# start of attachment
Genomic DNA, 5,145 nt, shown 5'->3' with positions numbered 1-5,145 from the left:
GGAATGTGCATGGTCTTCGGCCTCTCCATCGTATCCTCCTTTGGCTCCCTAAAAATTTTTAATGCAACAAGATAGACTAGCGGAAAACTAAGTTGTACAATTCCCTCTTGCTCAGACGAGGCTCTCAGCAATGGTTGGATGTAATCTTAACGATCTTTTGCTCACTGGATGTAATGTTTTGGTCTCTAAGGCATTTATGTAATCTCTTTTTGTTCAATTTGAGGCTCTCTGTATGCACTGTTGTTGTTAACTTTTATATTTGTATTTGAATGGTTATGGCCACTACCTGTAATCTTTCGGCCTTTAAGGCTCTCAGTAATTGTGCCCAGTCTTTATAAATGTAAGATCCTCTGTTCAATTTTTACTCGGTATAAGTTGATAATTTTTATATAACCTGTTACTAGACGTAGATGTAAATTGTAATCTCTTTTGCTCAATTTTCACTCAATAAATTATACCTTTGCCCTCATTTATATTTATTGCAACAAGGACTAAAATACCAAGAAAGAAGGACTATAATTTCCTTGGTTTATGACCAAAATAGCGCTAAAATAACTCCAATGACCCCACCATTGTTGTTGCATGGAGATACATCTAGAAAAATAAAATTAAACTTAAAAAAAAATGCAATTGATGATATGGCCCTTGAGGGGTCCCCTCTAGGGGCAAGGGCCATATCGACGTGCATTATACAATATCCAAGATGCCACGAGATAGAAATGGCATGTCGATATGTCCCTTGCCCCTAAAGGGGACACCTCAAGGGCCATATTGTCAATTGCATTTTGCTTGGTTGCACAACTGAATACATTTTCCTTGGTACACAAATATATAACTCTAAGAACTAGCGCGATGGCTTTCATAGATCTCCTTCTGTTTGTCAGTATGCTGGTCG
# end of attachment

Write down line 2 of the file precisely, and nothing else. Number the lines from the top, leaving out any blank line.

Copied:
GGAATGTGCATGGTCTTCGGCCTCTCCATCGTATCCTCCTTTGGCTCCCTAAAAATTTTTAATGCAACAAGATAGACTAGCGGAAAACTAAGTTGTACAATTCCCTCTTGCTCAGACGAGGCTCTCAGCAATGGTTGGATGTAATCTTAACGATCTTTTGCTCACTGGATGTAATGTTTTGGTCTCTAAGGCATTTATGTAATCTCTTTTTGTTCAATTTGAGGCTCTCTGTATGCACTGTTGTTGTTAACTTTTATATTTGTATTTGAATGGTTATGGCCACTACCTGTAATCTTTCGGCCTTTAAGGCTCTCAGTAATTGTGCCCAGTCTTTATAAATGTAAGATCCTCTGTTCAATTTTTACTCGGTATAAGTTGATAATTTTTATATAACCTGTTACTAGACGTAGATGTAAATTGTAATCTCTTTTGCTCAATTTTCACTCAATAAATTATACCTTTGCCCTCATTTATATTTATTGCAACAAGGACTAAAATACCAAGAAAGAAGGACTATAATTTCCTTGGTTTATGACCAAAATAGCGCTAAAATAACTCCAATGACCCCACCATTGTTGTTGCATGGAGATACATCTAGAAAAATAAAATTAAACTTAAAAAAAAATGCAATTGATGATATGGCCCTTGAGGGGTCCCCTCTAGGGGCAAGGGCCATATCGACGTGCATTATACAATATCCAAGATGCCACGAGATAGAAATGGCATGTCGATATGTCCCTTGCCCCTAAAGGGGACACCTCAAGGGCCATATTGTCAATTGCATTTTGCTTGGTTGCACAACTGAATACATTTTCCTTGGTACACAAATATATAACTCTAAGAACTAGCGCGATGGCTTTCATAGATCTCCTTCTGTTTGTCAGTATGCTGGTCG